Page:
Parts of this story are true.
Other parts, not so much.
Also there is a chance that I am not, in fact, the inspiration for "Hands Across America".
In my defense it was the 80s, and what with the fog of rum and such, the events of the time tend to merge and mingle and get in each other's pants.
If this is a problem for anyone, let me tell you in advance that as a sometimes-repentant exaggerater, to get your trust back I am willing to step right up and submit to exactly the same penalty as Brian Williams -- if it is the will of the internet, I shall stop blogging completely for six months, decline to appear on the Letterman show and collect a mere $5M while I stand in the corner and take it like a man.
Just wanted to get that out of the way up front.
See, once upon a time, back when I was a wee driftglass, my brother and I shared an apartment, and for awhile our primary means of transportation was his aging Camaro, which he bought from my then-soon-to-be former girlfriend for, as I recall, nine dollars and half a bag of sub-par weed.
And let me tell you, he got every inch of Detroit rolling stock value that he paid for!
For example, on more than once morning, when I had missed the train to the Big City because I had stayed up far too late reading Pilgrim's Progress to poor orphans (or so I recall) we piled into the beast and up I57 we would roar, rocketing like 70 along the shoulder or slaloming up and down embankments as required. And like a miracle, I would end up at the front entrance of my workplace, intact and on time, thanks to my brother's "Transporter"-like skills and his ancient Camaro.
Problem was, the car had reached that point in its life where clearly all it wanted was to return to the land of its ancestors to die. I believe that there was some pantyhose being used as a fan belt at one point. Also, there were days when I had to crawl under the beast with an Ambassador Pro blow dryer on an extension cord so I could thaw out some linkages that would seize up whenever the air temperature fell below "dang!"
I remember that that the most versatile weapon we had in our long war against automotive entropy was the Big Ass Screwdriver. On "below dang" days, sometime one had to forcibly open the choke to get it running. And one a couple of occasions, when the starter had died and there was no munnies to fix it, we used the Big Ass Screwdriver to short circuit the leads and spark the old thing to life manually.
All of my brother's hacks worked -- that they got the machine fired up and moving. But the truth of the matter was, to be inappropriately anthropomorphic, the machine didn't want to move anymore. It's basic mechanical functions were starting to fail. I've only mentioned a few of its eccentricities here for effect, but the truth was, it was getting very close to End Stage Bluesmobile Syndrome:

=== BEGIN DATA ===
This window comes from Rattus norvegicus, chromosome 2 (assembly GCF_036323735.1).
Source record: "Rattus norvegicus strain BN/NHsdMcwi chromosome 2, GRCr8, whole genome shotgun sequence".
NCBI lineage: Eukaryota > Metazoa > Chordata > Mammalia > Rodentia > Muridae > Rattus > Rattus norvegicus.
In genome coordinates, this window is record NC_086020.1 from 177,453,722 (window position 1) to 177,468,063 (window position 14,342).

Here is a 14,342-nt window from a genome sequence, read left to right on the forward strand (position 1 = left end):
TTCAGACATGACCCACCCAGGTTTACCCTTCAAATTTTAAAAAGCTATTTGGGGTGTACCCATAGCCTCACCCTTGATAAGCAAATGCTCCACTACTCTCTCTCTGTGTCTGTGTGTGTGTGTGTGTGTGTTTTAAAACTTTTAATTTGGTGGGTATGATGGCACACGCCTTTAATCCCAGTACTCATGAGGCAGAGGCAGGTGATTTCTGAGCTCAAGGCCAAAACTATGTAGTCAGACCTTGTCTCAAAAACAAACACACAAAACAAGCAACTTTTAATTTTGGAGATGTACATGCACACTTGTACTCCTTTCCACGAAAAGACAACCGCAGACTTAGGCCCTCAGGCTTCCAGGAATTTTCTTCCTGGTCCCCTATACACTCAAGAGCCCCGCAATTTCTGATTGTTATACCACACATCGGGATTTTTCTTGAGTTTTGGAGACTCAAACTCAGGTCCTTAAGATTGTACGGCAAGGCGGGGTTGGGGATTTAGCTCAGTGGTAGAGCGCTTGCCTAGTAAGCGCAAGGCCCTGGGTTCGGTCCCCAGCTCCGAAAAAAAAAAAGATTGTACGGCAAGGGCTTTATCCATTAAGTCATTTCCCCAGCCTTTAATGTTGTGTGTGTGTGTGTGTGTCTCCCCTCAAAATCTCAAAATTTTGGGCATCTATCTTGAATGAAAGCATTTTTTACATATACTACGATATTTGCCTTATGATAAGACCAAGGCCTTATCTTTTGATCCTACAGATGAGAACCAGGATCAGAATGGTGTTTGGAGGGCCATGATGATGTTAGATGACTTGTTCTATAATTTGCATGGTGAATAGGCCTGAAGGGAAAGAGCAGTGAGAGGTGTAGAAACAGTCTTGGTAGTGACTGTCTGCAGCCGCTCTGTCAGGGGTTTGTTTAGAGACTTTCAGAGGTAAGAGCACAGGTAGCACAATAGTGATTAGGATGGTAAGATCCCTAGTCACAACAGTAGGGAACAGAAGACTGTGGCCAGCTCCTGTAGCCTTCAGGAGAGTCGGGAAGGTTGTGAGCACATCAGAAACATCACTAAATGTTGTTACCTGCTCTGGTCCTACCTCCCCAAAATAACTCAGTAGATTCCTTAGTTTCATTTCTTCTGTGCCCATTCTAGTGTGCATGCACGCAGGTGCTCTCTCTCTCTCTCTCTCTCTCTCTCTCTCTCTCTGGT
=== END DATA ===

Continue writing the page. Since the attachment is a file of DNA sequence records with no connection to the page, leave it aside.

And although we were able to prod and limp it along for awhile, it either needed major, expensive work or a trip to the boneyard.
Which brings us to Mr. Jon Stewart.
(A point emerges...)
In this parable, our decrepit Camaro is the sorry state of journalism in America,
And Jon Stewart is our nation's Big Ass Screwdriver.
The machine itself is so fatigued and so compromised that it needs a massive overhaul, or to be chopped for parts, and everyone standing abaft of this shuddering, smoking, corrupt mess know it. And if journalism were doing the job of, y'know, journalism...they'd be reporting the hell out of it, because it is the single most important story in American politics today.
But as you all know, they don't; instead, at the first sign of controversy, they shit themselves and flee like hell in the opposite direction, abandoning their posts and leaving the rest of us to face the worst kind of corporate scuttlefish and political predators unarmed and on our own. As I wrote four years ago on the occasion of David Broder's death:
...The vehicle is broken -- rusted out, splintered axles, with enough sawdust in the oil to keep the transmission from shaking itself to pieces just long enough to pawn it off on some chump. It is beyond saving, and yet the fact remains, as shitty as it is, our democracy need this oxidizing hulk. Sure we'd like a functional, swift, maintenance-free Jetsonmobile to whiz us around in space-age, quality-information-on-demand comfort, but that's not in the cards anytime soon. Too many very powerful people have too much invested in making sure this broken-down, swayback media shitbox is our only means of mass, democratic transportation.